Apr 14, 2015 | miway |
EVALUATING MOTOR CAR DEPENDENCE : IN SEARCH OF A DEFINITION In summarising what has been discussed so far, it is clear that understanding the success of the South African automobile system is a complex task. The MIDP has been proposed as a tool with great strategic and marketing value. It has a played a significant role in the development of this industry and is responsible for much of its continued success. One of the reasons that this policy has been so successful is that it was designed out of a need to accommodate social and political factors that ordinarily are not accounted for. The fact that the MIDP had to account for a wider panoply of social and political factors has lent a certain adaptability to this programme and has resulted in its continued success. Secondly, both the implementation of effective transport measures, as well as that of alternate propulsion technology should be viewed as long terms goals for South Africa. In the case of public transport, valuable resources are invested in areas that are considered basic and fundamental to survival. Negative perceptions of public transport use, in conjunction with the increasing availability of private motor cars, have also delayed progress in this area. As a result, we are dependent on motor vehicles. This section aims to further explore the concept of motor car dependence and its various implications. Automobile dependency can be defined in many ways. In keeping with the basic assumptions of this paper, automobile dependency is defined in terms of its most obvious manifestations - that is, High levels of per capita automobile travel, orientated land use patterns and reduced transport alternatives (Litmann & Laube, 2002, p.1). Such a definition conjures up images of increased expenses, polluted skies and honking horns. It creates a sense of desperation. The term automobile dependence itself carries many negative connotations. The focus of automobile dependence as a construct has been primarily orientated around the negative risks and consequences that are commonly associated with driving a motor vehicle. These risks include increased consumer costs and resource consumption, as well as significant requirements for land resources in terms of roads and parking facilities. There are also peripheral concerns generated from the notion of automobile dependency. For example, greater traffic congestion is associated with a greater demand for expansion in terms of roads and parking facilities; not to mention an increased risk of motor vehicle accidents. The term itself is largely associated with a predicament that exists within most of the cities in developed countries, such as the United States, Canada, Australia, and to a lesser extent some of the smaller cities in Europe. Importantly, these countries are viewed as first world or developed countries. One of the common assumptions regarding automobile dependency is that if consumers are wealthier, automobile dependency will increase. However, if one is to carefully scrutinise this concept, they will find that this is not necessarily true. This is because many wealthier regions are actually characterised by more developed and comprehensive forms of transport and the accompanying infrastructures that support these developments. Thus, less stable regions with lower GDPs are generally characterised by a higher level of motor vehicle dependence because they do not possess an infrastructure that supports public transport development. They also do not have the resources that are required to develop this type of infrastructure (Litmann & Laube, 2002). It is clear that automobile dependency has implications for both the consumer and the economy. Etiologically speaking, the term automobile dependency suggests an absence of choice. Interestingly, such an absence of freedom and/or lack of alternatives shares parallels with many frameworks used to define addictions. However, where automobile dependency is concerned, the object of dependence is actually a certain lifestyle. To illustrate, in addictions or substance dependence, the more an individual uses a certain substance, the less of the desired affect he or she is able to derive from the behaviour. Through habituation and/or constant exposure to the addiction of choice, the state originally perceived as desirable and pleasurable is now viewed as normative. Thus either greater quantities of the substance are needed and/or more potent substances are required to achieve the originally desired state of pleasure. This may appear to be a fairly extreme example, but if you want to understand what automobile dependency is, all you really need to do is simply consider foregoing driving for a few weeks. What would the implications be on your lifestyle? How would not being able to drive to work every day affect your daily routine? For those readers who have children, how would you manage to get your children to and from school every day? Even the thought of ones personal independence being compromised in terms of physical movement is enough to provoke anxiety. These questions lead us to the next important consideration. Besides some of the more obvious benefits associated with driving a motor vehicle, such as increasing mobility and convenience to motorists, many of the positive benefits of driving an auto mobile have been overlooked. Understanding these benefits is important because it influences what aspects a product industry will focus on when marketing a product.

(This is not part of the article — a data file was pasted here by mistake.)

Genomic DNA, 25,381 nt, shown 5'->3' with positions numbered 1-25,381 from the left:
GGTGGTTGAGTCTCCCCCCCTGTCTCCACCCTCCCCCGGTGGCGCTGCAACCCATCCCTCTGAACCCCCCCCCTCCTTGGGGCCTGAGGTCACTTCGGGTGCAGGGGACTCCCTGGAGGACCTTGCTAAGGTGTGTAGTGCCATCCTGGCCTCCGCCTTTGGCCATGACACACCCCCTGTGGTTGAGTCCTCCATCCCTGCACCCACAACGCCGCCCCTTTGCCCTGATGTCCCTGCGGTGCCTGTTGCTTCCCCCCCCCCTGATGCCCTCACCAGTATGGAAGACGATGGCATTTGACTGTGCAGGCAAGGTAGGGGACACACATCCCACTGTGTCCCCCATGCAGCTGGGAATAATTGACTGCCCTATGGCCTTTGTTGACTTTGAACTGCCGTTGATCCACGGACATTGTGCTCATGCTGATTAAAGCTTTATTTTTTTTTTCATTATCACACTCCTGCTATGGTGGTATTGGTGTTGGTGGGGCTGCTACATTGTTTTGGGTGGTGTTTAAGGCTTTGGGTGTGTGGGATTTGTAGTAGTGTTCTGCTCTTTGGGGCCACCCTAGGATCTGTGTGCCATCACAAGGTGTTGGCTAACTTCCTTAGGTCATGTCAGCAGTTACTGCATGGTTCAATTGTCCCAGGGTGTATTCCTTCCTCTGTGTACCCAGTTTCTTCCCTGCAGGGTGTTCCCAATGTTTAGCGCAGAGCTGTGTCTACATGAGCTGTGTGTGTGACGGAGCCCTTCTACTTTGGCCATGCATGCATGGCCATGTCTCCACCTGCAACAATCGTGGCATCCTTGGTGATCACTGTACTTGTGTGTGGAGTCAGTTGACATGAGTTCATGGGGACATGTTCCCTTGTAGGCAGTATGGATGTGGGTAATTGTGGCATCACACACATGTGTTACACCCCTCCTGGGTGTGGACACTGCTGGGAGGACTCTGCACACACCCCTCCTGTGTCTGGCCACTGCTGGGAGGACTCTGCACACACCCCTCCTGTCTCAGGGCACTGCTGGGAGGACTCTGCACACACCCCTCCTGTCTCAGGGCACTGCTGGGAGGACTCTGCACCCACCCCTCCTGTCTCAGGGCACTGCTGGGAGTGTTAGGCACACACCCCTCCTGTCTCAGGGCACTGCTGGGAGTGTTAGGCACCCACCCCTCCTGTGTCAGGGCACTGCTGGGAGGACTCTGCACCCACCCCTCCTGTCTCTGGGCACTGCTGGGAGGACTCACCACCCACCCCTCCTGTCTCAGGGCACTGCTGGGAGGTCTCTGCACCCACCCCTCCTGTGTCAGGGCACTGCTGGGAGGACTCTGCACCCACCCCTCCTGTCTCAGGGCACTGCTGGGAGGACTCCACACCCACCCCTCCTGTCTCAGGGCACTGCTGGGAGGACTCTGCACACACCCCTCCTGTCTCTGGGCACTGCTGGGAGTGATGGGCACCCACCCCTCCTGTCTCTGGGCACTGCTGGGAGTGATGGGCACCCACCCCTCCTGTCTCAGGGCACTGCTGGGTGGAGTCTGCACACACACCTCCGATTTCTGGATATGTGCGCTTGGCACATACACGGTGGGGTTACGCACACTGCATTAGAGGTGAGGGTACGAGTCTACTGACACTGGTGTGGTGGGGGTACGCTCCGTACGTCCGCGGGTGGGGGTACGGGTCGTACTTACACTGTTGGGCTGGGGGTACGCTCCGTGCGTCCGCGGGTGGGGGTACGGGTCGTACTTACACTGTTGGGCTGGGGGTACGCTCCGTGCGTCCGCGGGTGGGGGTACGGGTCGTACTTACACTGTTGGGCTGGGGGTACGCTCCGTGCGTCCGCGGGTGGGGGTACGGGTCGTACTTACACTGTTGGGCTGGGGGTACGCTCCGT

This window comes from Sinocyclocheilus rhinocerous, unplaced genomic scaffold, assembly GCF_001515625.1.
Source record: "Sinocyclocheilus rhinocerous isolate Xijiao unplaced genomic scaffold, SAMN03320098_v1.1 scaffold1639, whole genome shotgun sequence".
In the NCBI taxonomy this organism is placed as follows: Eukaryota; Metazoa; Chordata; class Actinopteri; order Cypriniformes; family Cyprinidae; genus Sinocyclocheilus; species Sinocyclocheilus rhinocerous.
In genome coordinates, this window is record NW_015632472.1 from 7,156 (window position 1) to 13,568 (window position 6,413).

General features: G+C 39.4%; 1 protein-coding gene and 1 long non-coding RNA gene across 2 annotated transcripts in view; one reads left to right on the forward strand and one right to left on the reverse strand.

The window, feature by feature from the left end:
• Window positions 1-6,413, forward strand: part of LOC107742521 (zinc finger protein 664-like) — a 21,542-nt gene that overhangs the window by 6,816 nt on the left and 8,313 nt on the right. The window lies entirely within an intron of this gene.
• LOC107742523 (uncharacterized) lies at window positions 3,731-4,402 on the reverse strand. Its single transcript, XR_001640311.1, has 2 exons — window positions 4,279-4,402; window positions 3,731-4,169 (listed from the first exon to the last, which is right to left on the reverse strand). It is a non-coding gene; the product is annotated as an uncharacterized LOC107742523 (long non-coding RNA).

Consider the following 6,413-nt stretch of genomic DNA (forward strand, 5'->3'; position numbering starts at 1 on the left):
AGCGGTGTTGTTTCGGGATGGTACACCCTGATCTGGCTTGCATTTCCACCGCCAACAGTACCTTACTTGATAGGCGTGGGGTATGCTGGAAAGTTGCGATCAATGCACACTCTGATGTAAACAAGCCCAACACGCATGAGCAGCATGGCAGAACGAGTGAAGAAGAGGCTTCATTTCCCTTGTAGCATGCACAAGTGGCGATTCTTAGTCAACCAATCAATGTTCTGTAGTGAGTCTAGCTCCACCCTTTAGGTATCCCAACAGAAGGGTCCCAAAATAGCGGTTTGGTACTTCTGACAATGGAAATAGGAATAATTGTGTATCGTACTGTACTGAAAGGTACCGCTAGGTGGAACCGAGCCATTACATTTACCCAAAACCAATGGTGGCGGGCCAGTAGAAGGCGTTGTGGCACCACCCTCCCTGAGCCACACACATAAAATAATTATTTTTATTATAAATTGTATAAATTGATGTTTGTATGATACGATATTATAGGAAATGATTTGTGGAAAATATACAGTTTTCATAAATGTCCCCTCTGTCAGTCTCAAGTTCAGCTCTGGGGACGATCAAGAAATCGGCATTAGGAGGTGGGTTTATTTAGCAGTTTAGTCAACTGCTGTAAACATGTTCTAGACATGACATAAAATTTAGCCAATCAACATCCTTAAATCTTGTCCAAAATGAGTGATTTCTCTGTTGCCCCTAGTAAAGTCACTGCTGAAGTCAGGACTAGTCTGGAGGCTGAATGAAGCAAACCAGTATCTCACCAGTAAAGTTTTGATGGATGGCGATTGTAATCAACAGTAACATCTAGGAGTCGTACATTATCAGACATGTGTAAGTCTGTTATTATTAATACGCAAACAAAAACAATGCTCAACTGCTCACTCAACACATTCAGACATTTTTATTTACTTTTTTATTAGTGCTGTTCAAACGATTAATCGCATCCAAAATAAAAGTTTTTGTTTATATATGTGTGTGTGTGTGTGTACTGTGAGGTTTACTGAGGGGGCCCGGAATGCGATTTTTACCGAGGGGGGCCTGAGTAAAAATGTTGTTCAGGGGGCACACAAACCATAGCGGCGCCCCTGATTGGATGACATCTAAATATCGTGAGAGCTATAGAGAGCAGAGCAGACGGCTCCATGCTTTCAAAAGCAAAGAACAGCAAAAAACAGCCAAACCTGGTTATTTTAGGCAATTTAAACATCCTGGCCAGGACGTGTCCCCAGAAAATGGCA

https://www.miway.co.za/blog/useful-info/a-commentary-on-south-africa-s-dependence-on-the-motor-car-industry| Motor vehicle dependency can be linked to factors including a lack of public transport and individual lifestyle choices. In this document, we assess vehicle dependency, its definition and effects on consumers, insurance providers and the economy.
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